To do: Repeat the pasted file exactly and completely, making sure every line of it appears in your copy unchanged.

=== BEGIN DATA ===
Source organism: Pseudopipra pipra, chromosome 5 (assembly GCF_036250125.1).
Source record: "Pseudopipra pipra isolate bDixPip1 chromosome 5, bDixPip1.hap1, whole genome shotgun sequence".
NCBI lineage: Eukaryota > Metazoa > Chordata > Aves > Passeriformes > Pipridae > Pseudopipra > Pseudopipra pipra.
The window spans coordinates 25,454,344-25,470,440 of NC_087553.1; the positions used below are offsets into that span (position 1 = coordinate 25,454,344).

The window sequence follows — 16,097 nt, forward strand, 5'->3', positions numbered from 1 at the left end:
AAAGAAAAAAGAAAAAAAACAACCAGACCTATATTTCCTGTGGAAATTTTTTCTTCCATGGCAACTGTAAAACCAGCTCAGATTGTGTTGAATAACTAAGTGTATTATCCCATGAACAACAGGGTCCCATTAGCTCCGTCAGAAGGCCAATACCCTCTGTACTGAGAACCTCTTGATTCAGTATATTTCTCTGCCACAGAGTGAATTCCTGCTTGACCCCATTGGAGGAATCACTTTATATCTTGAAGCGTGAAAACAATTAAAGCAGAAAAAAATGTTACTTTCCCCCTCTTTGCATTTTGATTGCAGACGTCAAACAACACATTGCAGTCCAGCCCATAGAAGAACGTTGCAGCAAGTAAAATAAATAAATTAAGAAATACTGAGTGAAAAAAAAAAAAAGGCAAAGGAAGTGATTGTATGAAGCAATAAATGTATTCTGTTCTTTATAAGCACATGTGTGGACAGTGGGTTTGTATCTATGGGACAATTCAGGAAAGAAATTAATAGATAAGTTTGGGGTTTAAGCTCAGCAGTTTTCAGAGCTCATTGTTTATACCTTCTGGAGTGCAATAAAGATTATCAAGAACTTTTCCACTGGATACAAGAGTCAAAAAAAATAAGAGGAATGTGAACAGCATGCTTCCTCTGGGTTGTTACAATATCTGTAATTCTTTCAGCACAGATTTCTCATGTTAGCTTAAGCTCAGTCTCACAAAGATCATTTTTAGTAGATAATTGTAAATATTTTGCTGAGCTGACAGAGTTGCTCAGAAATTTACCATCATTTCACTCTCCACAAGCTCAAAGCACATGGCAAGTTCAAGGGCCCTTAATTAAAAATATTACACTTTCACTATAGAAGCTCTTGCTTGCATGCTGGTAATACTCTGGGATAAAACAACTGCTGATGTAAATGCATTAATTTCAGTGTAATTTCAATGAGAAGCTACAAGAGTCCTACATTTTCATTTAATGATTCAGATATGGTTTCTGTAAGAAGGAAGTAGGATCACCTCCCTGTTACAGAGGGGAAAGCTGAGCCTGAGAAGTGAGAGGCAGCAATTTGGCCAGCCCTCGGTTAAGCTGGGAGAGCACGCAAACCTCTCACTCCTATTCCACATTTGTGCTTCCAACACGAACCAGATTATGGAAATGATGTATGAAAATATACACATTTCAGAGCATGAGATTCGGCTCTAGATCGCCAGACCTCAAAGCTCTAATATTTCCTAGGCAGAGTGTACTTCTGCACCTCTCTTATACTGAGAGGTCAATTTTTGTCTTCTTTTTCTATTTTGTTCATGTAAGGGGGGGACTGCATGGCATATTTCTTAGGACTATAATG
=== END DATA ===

Source organism: Pseudopipra pipra, chromosome 5 (assembly GCF_036250125.1).
Source record: "Pseudopipra pipra isolate bDixPip1 chromosome 5, bDixPip1.hap1, whole genome shotgun sequence".
NCBI lineage: Eukaryota > Metazoa > Chordata > Aves > Passeriformes > Pipridae > Pseudopipra > Pseudopipra pipra.
The window spans coordinates 25,454,344-25,470,440 of NC_087553.1; the positions used below are offsets into that span (position 1 = coordinate 25,454,344).

The window sequence follows — 16,097 nt, forward strand, 5'->3', positions numbered from 1 at the left end:
AAAGAAAAAAGAAAAAAAACAACCAGACCTATATTTCCTGTGGAAATTTTTTCTTCCATGGCAACTGTAAAACCAGCTCAGATTGTGTTGAATAACTAAGTGTATTATCCCATGAACAACAGGGTCCCATTAGCTCCGTCAGAAGGCCAATACCCTCTGTACTGAGAACCTCTTGATTCAGTATATTTCTCTGCCACAGAGTGAATTCCTGCTTGACCCCATTGGAGGAATCACTTTATATCTTGAAGCGTGAAAACAATTAAAGCAGAAAAAAATGTTACTTTCCCCCTCTTTGCATTTTGATTGCAGACGTCAAACAACACATTGCAGTCCAGCCCATAGAAGAACGTTGCAGCAAGTAAAATAAATAAATTAAGAAATACTGAGTGAAAAAAAAAAAAAGGCAAAGGAAGTGATTGTATGAAGCAATAAATGTATTCTGTTCTTTATAAGCACATGTGTGGACAGTGGGTTTGTATCTATGGGACAATTCAGGAAAGAAATTAATAGATAAGTTTGGGGTTTAAGCTCAGCAGTTTTCAGAGCTCATTGTTTATACCTTCTGGAGTGCAATAAAGATTATCAAGAACTTTTCCACTGGATACAAGAGTCAAAAAAAATAAGAGGAATGTGAACAGCATGCTTCCTCTGGGTTGTTACAATATCTGTAATTCTTTCAGCACAGATTTCTCATGTTAGCTTAAGCTCAGTCTCACAAAGATCATTTTTAGTAGATAATTGTAAATATTTTGCTGAGCTGACAGAGTTGCTCAGAAATTTACCATCATTTCACTCTCCACAAGCTCAAAGCACATGGCAAGTTCAAGGGCCCTTAATTAAAAATATTACACTTTCACTATAGAAGCTCTTGCTTGCATGCTGGTAATACTCTGGGATAAAACAACTGCTGATGTAAATGCATTAATTTCAGTGTAATTTCAATGAGAAGCTACAAGAGTCCTACATTTTCATTTAATGATTCAGATATGGTTTCTGTAAGAAGGAAGTAGGATCACCTCCCTGTTACAGAGGGGAAAGCTGAGCCTGAGAAGTGAGAGGCAGCAATTTGGCCAGCCCTCGGTTAAGCTGGGAGAGCACGCAAACCTCTCACTCCTATTCCACATTTGTGCTTCCAACACGAACCAGATTATGGAAATGATGTATGAAAATATACACATTTCAGAGCATGAGATTCGGCTCTAGATCGCCAGACCTCAAAGCTCTAATATTTCCTAGGCAGAGTGTACTTCTGCACCTCTCTTATACTGAGAGGTCAATTTTTGTCTTCTTTTTCTATTTTGTTCATGTAAGGGGGGGACTGCATGGCATATTTCTTAGGACTATAATG